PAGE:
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but it was a hard time. i mean, when you're around people in society and you're also around your own family and people think they know how your life is going to end up. >> driven to prove people wrong, angela earned a masters degree in graphic design and founded a trailblazing website for african-americans interested in technology. today, angela is 30, a single mother of three. in addition to running the newme accelerator with wayne, angela's working on her own start-up. get cued. a mobile app that makes shopping and restaurant recommendations based on past experiences. >> people often have a lot of excuses. i hate that because i could have had every reason to have a lot of excuses, and i didn't. i mean, just how bad do you want something? >> six people got to share one bathroom? >> the eight entrepreneurs arrive in mountain view with billion-dollar dreams.
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but for the next nine weeks, they'll sleep on $80 air mattresses. >> it's not what i would call five-star accommodations. i'd call it scrappy. >> but their first event is first class. a welcome reception sponsored by google. >> how are you doing? >> good. how are you doing? >> the first inkling that something may be a little different than we'd expected was when there was an announcement about a dragon's den and that the judges for the dragon's den should please come up to the stage, please. >> dragons don't sound good. >> i'm at google and i'm pitching. cued is basically -- and i don't even know what i'm supposed to say next. [ terri ] my husband, hank, was always fun.
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by the end of the first day, the newme entrepreneurs find themselves inside the headquarters of google, an internet start-up founded in 1998 today worth close to $200 billion. >> how are you doing? >> people respond positively and
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negatively. >> thanks. >> this place is amazing. >> hello. welcome to google. >> but quickly their excitement is replaced by concern. >> if anyone who's involved in judging the dragon's den, please come up to the front. >> we're kind of all wondering what is the dragon's den? it's essentially slang for a panel of judges where they, you know, throw you and your company in and, you know, they essentially rip you to shreds after you pitch. and it's really the antithesis of an unstressful environment. >> the founders felt kind of ambushed in a way. >> the first founder to come up is tiffani bell for the company pencil you in. >> so, yes. i'm tiffani. >> tiffani graduated from howard university with a degree in computer science. she quit her job as a web developer in fayetteville, north carolina, to join the accelerator. how many black female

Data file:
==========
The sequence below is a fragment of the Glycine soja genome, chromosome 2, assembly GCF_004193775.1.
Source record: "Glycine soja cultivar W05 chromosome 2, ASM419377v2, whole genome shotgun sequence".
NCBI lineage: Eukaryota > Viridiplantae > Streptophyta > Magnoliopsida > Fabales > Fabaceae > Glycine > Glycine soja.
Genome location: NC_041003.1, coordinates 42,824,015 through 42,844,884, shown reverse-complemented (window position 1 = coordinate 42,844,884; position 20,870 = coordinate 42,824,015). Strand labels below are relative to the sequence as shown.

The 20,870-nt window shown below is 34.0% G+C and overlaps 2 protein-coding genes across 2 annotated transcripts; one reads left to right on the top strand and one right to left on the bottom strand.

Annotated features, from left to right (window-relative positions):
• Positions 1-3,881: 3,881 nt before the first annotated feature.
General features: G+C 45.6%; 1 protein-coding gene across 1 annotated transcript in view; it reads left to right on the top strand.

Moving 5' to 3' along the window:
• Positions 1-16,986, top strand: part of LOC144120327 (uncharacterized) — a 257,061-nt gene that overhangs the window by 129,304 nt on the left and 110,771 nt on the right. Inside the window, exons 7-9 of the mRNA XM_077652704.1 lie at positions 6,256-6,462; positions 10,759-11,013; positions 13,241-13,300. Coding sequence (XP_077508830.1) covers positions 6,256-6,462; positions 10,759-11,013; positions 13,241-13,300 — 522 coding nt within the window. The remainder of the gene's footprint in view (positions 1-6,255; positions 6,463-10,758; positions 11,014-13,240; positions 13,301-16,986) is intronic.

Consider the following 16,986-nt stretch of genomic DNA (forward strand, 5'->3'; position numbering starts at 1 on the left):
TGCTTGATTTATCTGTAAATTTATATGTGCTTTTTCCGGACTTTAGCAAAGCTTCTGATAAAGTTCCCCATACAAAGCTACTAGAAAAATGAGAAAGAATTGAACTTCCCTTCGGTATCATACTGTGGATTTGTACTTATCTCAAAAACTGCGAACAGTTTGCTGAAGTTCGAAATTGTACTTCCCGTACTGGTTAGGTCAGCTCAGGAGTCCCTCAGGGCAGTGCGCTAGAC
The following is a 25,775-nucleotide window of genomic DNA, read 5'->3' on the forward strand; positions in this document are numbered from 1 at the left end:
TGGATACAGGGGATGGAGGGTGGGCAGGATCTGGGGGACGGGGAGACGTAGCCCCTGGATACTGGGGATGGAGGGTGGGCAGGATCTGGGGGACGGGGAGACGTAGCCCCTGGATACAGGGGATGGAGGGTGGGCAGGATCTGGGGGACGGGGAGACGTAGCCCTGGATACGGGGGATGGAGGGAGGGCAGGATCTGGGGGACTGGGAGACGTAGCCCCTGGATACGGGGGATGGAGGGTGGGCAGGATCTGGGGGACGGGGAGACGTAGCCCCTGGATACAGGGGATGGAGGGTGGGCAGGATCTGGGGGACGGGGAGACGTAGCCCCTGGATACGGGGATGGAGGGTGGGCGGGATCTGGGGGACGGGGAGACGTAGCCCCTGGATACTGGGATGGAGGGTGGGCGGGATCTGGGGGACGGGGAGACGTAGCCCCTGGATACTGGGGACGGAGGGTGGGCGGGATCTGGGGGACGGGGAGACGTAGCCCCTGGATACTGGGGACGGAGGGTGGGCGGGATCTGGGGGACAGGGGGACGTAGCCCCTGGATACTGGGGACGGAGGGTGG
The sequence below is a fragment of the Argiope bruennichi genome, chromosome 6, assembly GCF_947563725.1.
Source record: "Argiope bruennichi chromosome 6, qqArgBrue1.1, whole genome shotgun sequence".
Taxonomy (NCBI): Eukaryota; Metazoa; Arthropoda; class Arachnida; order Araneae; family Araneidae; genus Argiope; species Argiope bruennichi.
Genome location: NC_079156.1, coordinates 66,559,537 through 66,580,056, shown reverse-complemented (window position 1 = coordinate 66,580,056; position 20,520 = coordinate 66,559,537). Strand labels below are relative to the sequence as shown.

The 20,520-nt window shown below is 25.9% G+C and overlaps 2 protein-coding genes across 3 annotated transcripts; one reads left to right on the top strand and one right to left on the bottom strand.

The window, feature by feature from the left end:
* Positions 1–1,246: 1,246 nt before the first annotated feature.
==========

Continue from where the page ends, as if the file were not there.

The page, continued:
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programmers do you know? >> so before i went to howard, i would say none. historically, black people -- whether we're talking about, like buffalo soldiers or the tuskegee airmen have not traditionally been thought of as being capable of things. and so i think that's kind of how it is for me as a black woman in technology. pencil you in is my start-up. and right now i'm allowing beauticians to accept appointments online. at this point i have a functional product. >> by the time she was done and the judges started critiquing her, i mean, they were critiquing her on everything they told us we didn't have to worry about. >> you need to do your darnedest to differentiate what you're doing. >> it was serious. >> okay, our next entrepreneur is anthony frazier. his start up is playd. >> we want to give gamers a chance to recommend games and also have the app recommend games to them based off what they've played. >> you didn't tell me a thing about what your business plan was and what you intend to do for revenue.
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>> it was definitely a dragon's lair. >> what are your launch plans? >> some people got chewed up more than others. >> a material entrepreneur. our first product is called organizer. we let you organize information. >> i don't know who your customer is. >> don't ever give vague numbers. give specific numbers. >> my way of impressing my girlfriend is building a web app. so that's what i do. >> there are things you said that kind of backed me off. you're a chief salesperson. you have to figure out how to relate to your audience. >> i don't know what you built, what you're aspiring to build. snoof >> so last but certainly not least we have angela benton. >> cued is basically a mobile application. when i was giving my pitch, i literally just -- my mind kind of blanked. i'm nervous. i haven't been nervous all night, and i'm nervous. and i was just like, wait, i'm at google and i'm pitching and i don't even know what i'm supposed to say next. that's it. >> your nervousness i think cut you a little bit short. >> the google event is over. and the impression left is not good.